From the Biographical Encyclopedia of Juniata Valley:
JOHN SHAEFFER was born near McKees, Snyder County, Pa., in 1819, and had the misfortune to lose his father when quite young. Being the eldest of the children, much of the care of the family fell upon him. He early went out from home to make his own way and assist in the support of the family. In those days, when so much clearing was to be done, even very young boys could make themselves useful at such jobs as picking and burning brush. At the age of seven years, he found employment with Mr. Shetterly, of Snyder County, and at first worked for his board; but Mr. Shetterly soon saw that he was an industrious and energetic boy, and was quite willing to pay him wages, which he turned over to his mother. He was ingenious as well as industrious. In order to make the soil slide off of the wooden mould board of the plow more freely, he tacked the skin of an animal over it. All farming implements were of a primitive character in those early days. First sleds were used for hauling the grain to the barn. Next the ends of large logs were sawed off, out of which wheels were made for the primitive wagon, and finally, the modern wheel made with spoke and hub and felloe made its appearance. Mr. Shaeffer used the first cast metal plow brought to that part of the country. The grain was transported in bags on the backs of horses to the mill near Duncannon to be ground.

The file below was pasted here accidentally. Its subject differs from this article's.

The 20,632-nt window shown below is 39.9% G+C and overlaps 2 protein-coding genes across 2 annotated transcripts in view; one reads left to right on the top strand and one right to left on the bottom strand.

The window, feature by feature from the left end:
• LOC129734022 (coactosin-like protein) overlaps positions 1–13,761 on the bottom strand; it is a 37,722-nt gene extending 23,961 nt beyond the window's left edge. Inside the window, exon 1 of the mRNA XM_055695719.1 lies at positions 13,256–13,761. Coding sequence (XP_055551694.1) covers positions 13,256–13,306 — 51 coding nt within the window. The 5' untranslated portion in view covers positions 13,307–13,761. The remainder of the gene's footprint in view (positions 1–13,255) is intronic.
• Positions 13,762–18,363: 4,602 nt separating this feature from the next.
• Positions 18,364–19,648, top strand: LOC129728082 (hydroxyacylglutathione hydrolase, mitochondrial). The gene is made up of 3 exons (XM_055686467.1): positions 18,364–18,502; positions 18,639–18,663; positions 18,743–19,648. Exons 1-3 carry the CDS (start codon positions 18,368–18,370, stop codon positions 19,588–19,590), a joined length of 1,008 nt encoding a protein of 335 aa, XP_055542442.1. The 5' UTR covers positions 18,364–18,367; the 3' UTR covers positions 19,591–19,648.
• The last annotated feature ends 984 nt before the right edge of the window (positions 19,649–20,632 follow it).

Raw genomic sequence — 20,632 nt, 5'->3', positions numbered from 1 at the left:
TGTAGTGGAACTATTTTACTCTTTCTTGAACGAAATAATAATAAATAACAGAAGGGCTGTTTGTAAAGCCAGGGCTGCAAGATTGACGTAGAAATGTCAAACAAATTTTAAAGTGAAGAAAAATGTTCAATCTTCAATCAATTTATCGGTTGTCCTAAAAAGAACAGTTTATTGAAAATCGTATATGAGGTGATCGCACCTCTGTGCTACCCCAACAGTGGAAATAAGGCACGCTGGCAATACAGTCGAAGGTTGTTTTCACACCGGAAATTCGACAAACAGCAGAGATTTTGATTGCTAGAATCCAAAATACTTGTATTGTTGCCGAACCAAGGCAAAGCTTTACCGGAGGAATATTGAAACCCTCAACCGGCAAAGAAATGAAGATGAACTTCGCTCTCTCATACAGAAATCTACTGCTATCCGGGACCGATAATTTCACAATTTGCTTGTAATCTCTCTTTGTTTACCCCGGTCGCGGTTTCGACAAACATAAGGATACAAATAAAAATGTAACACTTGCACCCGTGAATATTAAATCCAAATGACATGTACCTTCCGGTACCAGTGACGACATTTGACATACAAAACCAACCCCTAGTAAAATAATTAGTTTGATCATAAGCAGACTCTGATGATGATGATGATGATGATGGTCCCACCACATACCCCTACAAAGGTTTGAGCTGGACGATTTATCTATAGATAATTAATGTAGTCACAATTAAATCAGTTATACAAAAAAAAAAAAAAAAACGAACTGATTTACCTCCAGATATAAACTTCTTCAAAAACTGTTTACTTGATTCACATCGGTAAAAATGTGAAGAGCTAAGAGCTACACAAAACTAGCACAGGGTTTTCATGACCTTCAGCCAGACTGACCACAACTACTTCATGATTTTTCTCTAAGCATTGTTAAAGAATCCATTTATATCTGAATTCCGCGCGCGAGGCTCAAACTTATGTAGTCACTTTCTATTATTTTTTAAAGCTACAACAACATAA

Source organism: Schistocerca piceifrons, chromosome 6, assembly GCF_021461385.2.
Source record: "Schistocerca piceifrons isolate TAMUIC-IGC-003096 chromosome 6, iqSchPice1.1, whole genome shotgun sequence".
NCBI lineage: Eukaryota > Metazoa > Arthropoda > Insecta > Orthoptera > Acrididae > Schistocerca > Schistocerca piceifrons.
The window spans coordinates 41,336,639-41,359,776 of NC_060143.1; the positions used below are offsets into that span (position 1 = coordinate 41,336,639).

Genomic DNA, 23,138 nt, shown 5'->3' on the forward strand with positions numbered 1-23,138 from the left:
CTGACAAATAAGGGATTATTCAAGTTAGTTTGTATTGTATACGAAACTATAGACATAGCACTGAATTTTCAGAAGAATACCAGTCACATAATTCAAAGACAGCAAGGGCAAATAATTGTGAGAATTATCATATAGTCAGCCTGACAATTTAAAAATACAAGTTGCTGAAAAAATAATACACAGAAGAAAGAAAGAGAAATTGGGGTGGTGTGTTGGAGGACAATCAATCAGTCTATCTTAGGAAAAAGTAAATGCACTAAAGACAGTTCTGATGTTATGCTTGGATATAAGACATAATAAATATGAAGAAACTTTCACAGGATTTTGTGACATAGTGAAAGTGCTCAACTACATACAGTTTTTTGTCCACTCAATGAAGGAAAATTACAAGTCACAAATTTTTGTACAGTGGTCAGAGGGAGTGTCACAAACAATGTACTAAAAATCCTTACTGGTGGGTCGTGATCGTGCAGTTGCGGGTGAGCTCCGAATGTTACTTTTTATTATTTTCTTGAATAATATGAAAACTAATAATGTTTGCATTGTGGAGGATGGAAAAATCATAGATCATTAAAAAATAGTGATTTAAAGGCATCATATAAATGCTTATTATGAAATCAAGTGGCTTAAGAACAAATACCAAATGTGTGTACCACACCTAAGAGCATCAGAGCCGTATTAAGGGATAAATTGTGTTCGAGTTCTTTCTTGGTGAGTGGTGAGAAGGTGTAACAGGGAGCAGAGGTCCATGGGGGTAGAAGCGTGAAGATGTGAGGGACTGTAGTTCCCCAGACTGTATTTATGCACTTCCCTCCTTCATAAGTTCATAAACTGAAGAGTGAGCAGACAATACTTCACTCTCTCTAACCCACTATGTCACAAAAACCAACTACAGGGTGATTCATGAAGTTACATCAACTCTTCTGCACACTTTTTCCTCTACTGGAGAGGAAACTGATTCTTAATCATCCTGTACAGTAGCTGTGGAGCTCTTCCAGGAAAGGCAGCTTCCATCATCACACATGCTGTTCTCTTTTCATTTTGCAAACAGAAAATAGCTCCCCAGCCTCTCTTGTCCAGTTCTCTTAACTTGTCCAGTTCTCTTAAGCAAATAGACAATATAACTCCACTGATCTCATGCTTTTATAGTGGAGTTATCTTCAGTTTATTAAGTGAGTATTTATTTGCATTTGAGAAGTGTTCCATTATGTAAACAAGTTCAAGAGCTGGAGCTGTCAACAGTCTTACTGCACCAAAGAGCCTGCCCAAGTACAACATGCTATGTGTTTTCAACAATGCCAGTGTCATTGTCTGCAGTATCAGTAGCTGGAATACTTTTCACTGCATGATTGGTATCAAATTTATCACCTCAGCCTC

On account of the care of the family being thrown upon him, Mr. Shaeffer was able to attend school only seven weeks, in which time he learned to read and write, and acquired a little arithmetic. He remained with Mr. Shetterly until he was fifteen years old, and then went to Dauphin County, Pa., where he found employment on the construction of the Wiconisco Canal. While engaged at one place in working in a tunnel a body of earth fell upon him, breaking one leg in three places, and the other in two places, and also breaking one finger; these injuries disabled him for one year. After his recovery, he came to Perry County, Pa., and was employed by Jacob Kline, in a distillery near Liverpool, where for about three years he was engaged in driving a team. After this, he returned to Snyder County, Pa., and learned coopering with his brother-in-law, Mr. Newman, near McKees, Pa. After learning his trade he worked with Mr. Newman a number of years, under the arrangement that he was to make two barrels per day, that being considered a fair day?s work with the crude materials then employed. This arrangement continued until about 1840, when Mr. Shaeffer removed to Fremont, Pa., and married Sophia German, a native of that place, and a daughter of John Garman, a farmer and distiller. Here he remained and did the cooper work for his father-in-law?s distillery, and later operated a distillery himself. His next removal was to a point three miles south, where he bought a little land along the Mahantongo Creek, near Shadells Mill, which he later sold, and went to farming for Judge Leight for two years, after which he cultivated the farm of Michael Shetterly for three years and then farmed for Judge Weiser three years more. At this time, his wife inherited a little money from her father?s estate, with which they bought a tract of land, mostly covered with timber, in Susquehanna Township, Juniata County, Pa., which he and his sons cleared and brought into tillable condition. Here Mr. Shaeffer was engaged in farming until his death, which occurred very suddenly April 2, 1882. On the morning of this day he rose full of life and in the best of spirits. After breakfast, he went to the woodpile and taking up the axe to chop, had made but two strokes when he fell to the ground, and expired in a few minutes. Mr. Shaeffer was a member of the Lutheran church. He voted with the Democratic Party. His wife remained a widow a few years and then married Perry Hare, of Snyder County; they now reside on the farm in Juniata County, Pa. When the children were young, their mother made all their clothes, spinning and weaving her materials. She made each child one suit each year. The suit for the first year was kept for Sunday wear and for all dress occasions, and for the second year it became the everyday and working suit. The mother still survives and enjoys perfect health. The children of Mr. and Mrs. Shaeffer are: one that died young, unnamed; Israel E.; Edward G., married Miss Melinda Weiser, and resides in Oriental, Juniata County, Pa.; Percival, married Angeline Heckart, of Dauphin County, Pa., resides on a farm in Juniata County, Pa.; Johnny (so he was christened), died aged seventeen years; Mary Ann, died aged five years; Barbara Ann (Mrs. Aaron Karstetter), of Juniata County, Pa.; Susan (Mrs. Charles Fritz), of Akron, O.; Sarah Ann (Mrs. Absalom Barnet), resides near Oriental, Pa.; and Annie Sophia (Mrs. Houghenbrought), resides in Lykens Valley, Dauphin County, Pa.Page: 1299-1301